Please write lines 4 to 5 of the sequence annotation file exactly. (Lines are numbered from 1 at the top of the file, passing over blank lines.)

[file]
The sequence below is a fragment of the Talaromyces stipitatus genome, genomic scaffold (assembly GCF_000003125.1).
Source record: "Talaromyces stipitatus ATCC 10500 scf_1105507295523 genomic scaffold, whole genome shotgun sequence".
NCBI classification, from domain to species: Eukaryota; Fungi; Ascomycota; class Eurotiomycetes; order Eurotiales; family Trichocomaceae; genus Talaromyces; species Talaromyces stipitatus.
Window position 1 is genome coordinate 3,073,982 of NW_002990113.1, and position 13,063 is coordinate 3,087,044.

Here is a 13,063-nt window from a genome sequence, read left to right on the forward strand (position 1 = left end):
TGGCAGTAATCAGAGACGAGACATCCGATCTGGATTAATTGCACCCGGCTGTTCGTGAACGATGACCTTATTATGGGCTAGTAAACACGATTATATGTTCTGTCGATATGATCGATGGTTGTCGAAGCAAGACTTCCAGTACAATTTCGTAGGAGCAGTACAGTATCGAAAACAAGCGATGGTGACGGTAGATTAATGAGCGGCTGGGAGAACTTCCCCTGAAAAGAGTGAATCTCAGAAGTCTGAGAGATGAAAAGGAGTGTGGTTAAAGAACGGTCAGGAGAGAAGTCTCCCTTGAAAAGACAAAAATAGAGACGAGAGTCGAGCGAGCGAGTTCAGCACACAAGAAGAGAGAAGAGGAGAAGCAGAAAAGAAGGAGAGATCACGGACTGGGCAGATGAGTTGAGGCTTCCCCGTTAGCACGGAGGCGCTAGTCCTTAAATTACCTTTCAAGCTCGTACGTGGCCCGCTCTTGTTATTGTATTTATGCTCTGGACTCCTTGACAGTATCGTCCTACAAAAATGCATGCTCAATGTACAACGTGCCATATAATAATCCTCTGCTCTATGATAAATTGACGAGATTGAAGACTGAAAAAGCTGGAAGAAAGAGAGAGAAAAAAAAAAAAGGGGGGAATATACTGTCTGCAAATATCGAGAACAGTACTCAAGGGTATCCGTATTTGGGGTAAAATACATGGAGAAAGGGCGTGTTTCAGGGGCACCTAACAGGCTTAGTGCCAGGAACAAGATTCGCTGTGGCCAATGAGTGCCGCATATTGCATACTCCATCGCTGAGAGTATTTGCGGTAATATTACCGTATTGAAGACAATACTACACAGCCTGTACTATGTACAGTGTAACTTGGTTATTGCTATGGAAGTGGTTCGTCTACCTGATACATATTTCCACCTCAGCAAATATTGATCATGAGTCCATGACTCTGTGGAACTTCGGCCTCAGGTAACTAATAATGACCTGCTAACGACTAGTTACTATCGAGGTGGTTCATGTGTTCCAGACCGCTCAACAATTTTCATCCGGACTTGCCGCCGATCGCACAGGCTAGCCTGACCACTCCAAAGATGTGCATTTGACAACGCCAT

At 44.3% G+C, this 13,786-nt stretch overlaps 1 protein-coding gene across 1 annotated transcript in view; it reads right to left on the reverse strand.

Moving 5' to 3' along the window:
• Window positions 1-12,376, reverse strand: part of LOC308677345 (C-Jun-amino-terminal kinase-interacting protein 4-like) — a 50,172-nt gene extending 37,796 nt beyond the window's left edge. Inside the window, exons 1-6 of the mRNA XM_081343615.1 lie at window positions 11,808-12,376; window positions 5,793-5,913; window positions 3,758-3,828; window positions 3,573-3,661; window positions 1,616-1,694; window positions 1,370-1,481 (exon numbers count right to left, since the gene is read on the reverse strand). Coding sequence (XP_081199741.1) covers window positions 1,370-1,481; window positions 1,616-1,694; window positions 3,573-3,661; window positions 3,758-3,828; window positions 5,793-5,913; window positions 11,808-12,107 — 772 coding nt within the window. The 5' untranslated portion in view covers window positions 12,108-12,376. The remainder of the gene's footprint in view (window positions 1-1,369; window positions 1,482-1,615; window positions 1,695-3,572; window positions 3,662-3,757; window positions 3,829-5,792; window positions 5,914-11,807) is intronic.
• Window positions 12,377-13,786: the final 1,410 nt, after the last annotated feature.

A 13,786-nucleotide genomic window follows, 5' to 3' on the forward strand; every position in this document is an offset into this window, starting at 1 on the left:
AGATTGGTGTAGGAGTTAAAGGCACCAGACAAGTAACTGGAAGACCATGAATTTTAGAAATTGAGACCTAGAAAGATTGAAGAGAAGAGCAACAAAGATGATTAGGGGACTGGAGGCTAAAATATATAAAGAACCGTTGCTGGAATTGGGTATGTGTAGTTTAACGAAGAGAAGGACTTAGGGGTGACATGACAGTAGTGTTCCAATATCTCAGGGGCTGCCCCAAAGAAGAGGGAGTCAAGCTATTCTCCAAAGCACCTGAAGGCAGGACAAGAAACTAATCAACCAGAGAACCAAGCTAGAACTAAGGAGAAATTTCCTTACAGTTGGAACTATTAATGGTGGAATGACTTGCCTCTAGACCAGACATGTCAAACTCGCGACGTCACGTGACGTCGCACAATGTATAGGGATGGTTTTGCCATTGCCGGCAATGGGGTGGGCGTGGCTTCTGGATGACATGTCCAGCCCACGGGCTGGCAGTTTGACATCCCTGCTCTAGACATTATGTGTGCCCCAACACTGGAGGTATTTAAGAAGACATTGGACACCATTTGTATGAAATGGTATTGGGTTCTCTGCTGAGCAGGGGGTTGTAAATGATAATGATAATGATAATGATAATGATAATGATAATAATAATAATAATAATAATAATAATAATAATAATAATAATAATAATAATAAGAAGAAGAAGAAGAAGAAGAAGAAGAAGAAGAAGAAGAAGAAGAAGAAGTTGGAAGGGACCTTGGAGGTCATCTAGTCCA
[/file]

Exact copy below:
Window position 1 is genome coordinate 3,073,982 of NW_002990113.1, and position 13,063 is coordinate 3,087,044.

Here is a 13,063-nt window from a genome sequence, read left to right on the forward strand (position 1 = left end):